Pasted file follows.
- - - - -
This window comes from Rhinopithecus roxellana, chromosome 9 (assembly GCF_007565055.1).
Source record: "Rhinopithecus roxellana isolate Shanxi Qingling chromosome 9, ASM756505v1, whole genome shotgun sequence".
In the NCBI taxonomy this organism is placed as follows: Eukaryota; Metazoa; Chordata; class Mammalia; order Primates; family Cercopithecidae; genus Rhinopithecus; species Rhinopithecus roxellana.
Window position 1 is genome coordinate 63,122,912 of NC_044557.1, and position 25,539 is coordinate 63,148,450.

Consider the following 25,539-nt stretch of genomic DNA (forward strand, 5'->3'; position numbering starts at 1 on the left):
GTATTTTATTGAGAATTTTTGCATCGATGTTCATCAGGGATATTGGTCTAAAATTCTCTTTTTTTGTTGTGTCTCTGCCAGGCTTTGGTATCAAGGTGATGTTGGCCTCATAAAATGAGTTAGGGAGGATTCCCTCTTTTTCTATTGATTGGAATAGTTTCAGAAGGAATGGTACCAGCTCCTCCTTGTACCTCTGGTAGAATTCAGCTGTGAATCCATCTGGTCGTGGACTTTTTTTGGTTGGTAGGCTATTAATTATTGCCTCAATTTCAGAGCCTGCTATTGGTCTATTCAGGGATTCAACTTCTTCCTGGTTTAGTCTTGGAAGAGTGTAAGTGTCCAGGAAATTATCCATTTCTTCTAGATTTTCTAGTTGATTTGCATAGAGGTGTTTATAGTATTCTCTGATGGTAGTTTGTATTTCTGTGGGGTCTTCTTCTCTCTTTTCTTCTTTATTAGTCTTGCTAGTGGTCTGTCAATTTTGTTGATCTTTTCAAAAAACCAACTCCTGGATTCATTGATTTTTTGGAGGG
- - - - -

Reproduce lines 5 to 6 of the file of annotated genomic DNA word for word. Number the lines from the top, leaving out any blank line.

Consider the following 25,539-nt stretch of genomic DNA (forward strand, 5'->3'; position numbering starts at 1 on the left):
GTATTTTATTGAGAATTTTTGCATCGATGTTCATCAGGGATATTGGTCTAAAATTCTCTTTTTTTGTTGTGTCTCTGCCAGGCTTTGGTATCAAGGTGATGTTGGCCTCATAAAATGAGTTAGGGAGGATTCCCTCTTTTTCTATTGATTGGAATAGTTTCAGAAGGAATGGTACCAGCTCCTCCTTGTACCTCTGGTAGAATTCAGCTGTGAATCCATCTGGTCGTGGACTTTTTTTGGTTGGTAGGCTATTAATTATTGCCTCAATTTCAGAGCCTGCTATTGGTCTATTCAGGGATTCAACTTCTTCCTGGTTTAGTCTTGGAAGAGTGTAAGTGTCCAGGAAATTATCCATTTCTTCTAGATTTTCTAGTTGATTTGCATAGAGGTGTTTATAGTATTCTCTGATGGTAGTTTGTATTTCTGTGGGGTCTTCTTCTCTCTTTTCTTCTTTATTAGTCTTGCTAGTGGTCTGTCAATTTTGTTGATCTTTTCAAAAAACCAACTCCTGGATTCATTGATTTTTTGGAGGG